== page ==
Book Expo America 2007
On Friday, June 1st I had two firsts: I got to hold my debut Silhouette Desire The Boss’s Demand in my hot little hands for the first time, and I did my first book signing. Both of these events occurred at the massive celebration of all things bookish that is Book Expo America. Nalini asked me if I’d chat a bit about my experience there, and since I’m still giddy from the excitement of it all, here goes…..
I was invited by my publisher, Harlequin, to sign books in their booth during “Sexy Hour” at 2:00 PM along with Carly Phillips, Brenda Jackson, Cara Summers, Hope Tarr and Anna DePalo.
The event took place at the Javits Center—a huge, black-glass convention megalith on the far West side of Manhattan. I don’t know how most people got there, as it’s convenient to nothing, but I walked from Grand Central Station. Since it was close to ninety degrees I was, um, glowing, by the time I got there. Inside it was also rather warm as the heat of the sun and all those warm bodies had overwhelmed the air conditioning. Definitely wasn’t going to need the jacket I brought with me!
I had some time to kill before my signing so I wandered around a bit on the vast Publisher floor. It’s set up like a giant bazaar, where each publisher has a “booth” and you can go in and fondle their wares. I quickly became overwhelmed and when I came across the Romance Writers of America booth (set up like a French café with wrought iron chairs and tables) I stumbled into it like a desert oasis. It was fun to meet Nicole Kennedy of RWA, and Nicole Burnham who’s on the RWA board, and I chatted with them until it was time to
Harlequin’s booth was the biggest I saw, a semi-enclosed room with beige carpeting (most booths had navy carpeting) and several minimalist countertops surrounded by posters and racks of books behind glass. I had no idea where to go, so I headed for an authoritative looking woman at the main countertop. She asked me if I wanted a book, and I said I was there to sign, then she gave me an indulgent look and asked me if I wanted a book anyway. I looked at the book, then at her—I’d just offended Tara Taylor Quinn! I apologized and she was very gracious about it. People always say that at RWA conferences you should just go up and introduce yourself to strangers. I’m the one who’d go up to a redhead with a cigarette and ask if she was a writer (Jen smacks head).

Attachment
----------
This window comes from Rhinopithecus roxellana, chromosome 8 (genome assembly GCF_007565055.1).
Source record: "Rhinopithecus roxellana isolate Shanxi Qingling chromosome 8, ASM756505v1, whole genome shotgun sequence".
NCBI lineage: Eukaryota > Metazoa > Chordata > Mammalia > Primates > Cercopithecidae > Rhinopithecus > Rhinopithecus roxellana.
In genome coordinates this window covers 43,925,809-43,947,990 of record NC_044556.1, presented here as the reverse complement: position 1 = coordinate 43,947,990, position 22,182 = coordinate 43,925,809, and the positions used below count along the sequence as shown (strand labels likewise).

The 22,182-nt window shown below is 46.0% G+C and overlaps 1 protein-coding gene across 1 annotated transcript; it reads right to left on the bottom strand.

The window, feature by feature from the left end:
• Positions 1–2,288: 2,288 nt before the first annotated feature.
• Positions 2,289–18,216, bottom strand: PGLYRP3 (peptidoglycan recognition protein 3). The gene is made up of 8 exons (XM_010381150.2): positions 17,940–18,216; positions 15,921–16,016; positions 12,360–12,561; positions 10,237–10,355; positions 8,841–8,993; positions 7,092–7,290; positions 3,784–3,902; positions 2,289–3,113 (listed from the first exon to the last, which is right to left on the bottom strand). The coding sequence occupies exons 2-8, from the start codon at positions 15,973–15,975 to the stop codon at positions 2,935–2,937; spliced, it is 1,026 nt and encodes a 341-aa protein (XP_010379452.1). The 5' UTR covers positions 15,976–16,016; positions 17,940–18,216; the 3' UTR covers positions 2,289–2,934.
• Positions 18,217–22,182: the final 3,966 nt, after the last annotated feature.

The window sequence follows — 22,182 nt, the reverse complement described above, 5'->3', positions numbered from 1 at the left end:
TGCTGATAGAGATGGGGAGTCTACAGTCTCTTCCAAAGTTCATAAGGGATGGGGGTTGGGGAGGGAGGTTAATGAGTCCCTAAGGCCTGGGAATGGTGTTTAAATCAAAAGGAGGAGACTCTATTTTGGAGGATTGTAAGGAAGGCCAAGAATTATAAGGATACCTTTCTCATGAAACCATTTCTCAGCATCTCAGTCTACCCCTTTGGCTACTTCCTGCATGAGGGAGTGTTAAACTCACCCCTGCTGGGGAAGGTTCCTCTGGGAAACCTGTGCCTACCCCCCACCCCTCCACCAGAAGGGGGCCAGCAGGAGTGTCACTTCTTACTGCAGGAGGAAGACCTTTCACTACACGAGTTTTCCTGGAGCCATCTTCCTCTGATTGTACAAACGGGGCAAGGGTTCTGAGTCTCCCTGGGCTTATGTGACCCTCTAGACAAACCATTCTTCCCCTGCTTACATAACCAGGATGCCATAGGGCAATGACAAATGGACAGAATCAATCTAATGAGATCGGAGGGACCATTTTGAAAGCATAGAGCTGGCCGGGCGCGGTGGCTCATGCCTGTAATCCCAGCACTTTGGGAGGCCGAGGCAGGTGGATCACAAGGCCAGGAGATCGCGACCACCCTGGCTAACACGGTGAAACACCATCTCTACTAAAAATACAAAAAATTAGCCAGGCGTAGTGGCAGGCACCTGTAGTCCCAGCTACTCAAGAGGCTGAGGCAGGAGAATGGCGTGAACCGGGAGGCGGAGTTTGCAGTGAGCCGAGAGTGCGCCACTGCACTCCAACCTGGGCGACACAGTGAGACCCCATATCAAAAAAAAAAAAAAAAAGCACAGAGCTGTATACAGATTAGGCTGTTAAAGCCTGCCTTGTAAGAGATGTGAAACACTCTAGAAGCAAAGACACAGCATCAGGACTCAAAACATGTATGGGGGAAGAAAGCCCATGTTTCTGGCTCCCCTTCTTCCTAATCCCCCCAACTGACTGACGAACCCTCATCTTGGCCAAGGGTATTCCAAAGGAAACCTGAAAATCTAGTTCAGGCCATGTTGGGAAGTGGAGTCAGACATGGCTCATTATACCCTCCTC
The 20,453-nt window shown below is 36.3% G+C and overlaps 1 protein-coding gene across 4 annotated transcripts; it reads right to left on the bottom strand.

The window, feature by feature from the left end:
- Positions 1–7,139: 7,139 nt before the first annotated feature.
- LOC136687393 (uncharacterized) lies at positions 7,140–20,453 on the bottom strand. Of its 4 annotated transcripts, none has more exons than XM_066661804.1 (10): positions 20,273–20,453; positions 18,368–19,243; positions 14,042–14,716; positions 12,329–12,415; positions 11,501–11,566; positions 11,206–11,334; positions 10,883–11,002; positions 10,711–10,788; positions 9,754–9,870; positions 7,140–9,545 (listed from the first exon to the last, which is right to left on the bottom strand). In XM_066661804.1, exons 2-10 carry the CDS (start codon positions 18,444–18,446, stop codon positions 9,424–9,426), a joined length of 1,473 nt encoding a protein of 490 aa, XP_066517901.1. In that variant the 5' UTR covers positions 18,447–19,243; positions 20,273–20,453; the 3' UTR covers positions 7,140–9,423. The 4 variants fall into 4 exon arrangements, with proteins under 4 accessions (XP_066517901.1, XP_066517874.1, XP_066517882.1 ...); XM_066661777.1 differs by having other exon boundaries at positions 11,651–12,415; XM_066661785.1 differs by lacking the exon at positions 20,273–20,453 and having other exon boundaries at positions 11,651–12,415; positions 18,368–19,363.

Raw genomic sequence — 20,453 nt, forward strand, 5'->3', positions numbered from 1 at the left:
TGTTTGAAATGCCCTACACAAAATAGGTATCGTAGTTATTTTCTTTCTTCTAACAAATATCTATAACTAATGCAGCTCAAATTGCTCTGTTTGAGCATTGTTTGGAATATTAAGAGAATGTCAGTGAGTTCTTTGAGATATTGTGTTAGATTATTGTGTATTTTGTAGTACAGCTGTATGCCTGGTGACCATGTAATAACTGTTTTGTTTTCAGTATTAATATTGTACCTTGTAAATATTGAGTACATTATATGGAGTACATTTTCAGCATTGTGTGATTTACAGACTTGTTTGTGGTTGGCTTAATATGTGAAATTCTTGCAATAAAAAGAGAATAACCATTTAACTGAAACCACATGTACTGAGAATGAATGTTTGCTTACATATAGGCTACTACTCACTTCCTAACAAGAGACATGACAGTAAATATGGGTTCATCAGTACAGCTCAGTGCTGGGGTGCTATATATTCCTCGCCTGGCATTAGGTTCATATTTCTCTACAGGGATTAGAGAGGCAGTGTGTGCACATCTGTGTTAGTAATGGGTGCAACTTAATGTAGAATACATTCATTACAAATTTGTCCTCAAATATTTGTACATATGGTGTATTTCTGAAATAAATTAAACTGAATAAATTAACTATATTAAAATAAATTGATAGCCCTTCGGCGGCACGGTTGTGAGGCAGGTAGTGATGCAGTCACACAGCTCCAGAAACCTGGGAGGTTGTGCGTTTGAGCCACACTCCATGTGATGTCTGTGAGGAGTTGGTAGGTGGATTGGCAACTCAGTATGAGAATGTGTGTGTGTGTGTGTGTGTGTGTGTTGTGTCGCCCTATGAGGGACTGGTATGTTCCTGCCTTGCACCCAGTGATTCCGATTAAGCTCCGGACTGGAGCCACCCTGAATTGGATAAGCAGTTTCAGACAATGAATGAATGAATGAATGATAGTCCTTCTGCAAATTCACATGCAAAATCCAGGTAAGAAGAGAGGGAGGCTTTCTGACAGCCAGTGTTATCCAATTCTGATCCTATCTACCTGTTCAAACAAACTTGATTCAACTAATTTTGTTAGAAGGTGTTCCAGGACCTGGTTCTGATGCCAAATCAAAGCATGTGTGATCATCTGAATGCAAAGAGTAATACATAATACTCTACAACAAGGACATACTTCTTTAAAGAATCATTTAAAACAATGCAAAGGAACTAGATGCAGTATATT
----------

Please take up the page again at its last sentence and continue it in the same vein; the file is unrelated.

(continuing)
My “handler” was the very lovely Anita Sultmanis of Harlequin. She set me up at the main countertop with a stack of books. In front of me there was a snazzy picture of me and my book cover set against a city scene, and one of my books mounted in a rack. I actually didn’t realize this until later as I was overwhelmed by the site of my book—which I had never seen except as a jpeg of the cover image—right there in the flesh! I fondled it lovingly for a moment, then suddenly it was two o’clock and people were queuing up waiting to lay their hands on my book too!
Since we were giving it away, it wasn’t a hard sell, but I was kind of blown away that so many people wanted the signature made out to them like they were planning to actually keep it. Anita kept stacking more books on the counter, and I kept signing them. My editor and the Desire Senior editor introduced themselves at some point but I barely had time to gush at all as I was so busy scribbling. It was actually a challenge writing fast enough and trying to make my signature look both legible and vaguely consistent. I was developing a cute, curly ‘s’ on the end by the time we ran out of books forty-five minutes later. I’d printed out some business cards with my upcoming titles and website on them, and Anita came up with the idea of popping one in each book. I regretted not making more, as we soon ran out.
It was great fun chatting with people as I signed. Nearly all of them were booksellers and librarians. One hilarious older lady collared me and said “Does the heroine have some backbone?” I assured her that my heroine demonstrates plenty of backbone from page one and that I thought she’d like her. She went on to tell me that she can’t stand wimpy heroines. Her friend, when pressed, admitted that she liked wimpy heroines, so I guess it takes all kinds!
After the signing I’d agreed to do a podcast for Malle Vallick of Harlequin, who’s in charge of digital content. While I was waiting, Desire author Anna De Palo approached me and we chatted. She’s one of the many romance authors (like Nalini) who are former lawyers, so we laughed about that. When Anna and I sat down to record the podcast, Malle asked me if I had a copy of my book with me. I went into my bag to fish out the one copy I’d managed to salvage from the signing, and instead I pulled out Nalini’s fabulous Visions of Heat, which I’d brought along to read on the train. I’m afraid I pushed the delicious jaguar-spotted Vaughn back in my bag and said “Hmm, that’s not mine” but Nalini was there in spirit :)
Anna and I answered all kinds of questions about Desire and our own writing methods, and Anna observed that we are both Ivy League college graduates. One question that surprised me was whether being a romance writer is a good career for women. As mothers of young children we both wholeheartedly agreed. It really is the ultimate set-your-own-hours job—not to mention the most fun work I can imagine. I hope Malle managed to get something useful out of my babbling. Although I usually sound very American after twenty years here, my vestigial English accent makes me pronounce some vowel sounds rather strangely and I’ve discovered that words I cannot pronounce the American way include Podcast, Boss and Demand. Since my book is called The Boss’s Demand, I’m now resolving to say all my titles aloud before I choose them!
The whole experience was a blast and I’ve been tripping on a natural high ever since! For more info about the book, or about my upcoming books, visit my website at http://www.jen-lewis.com.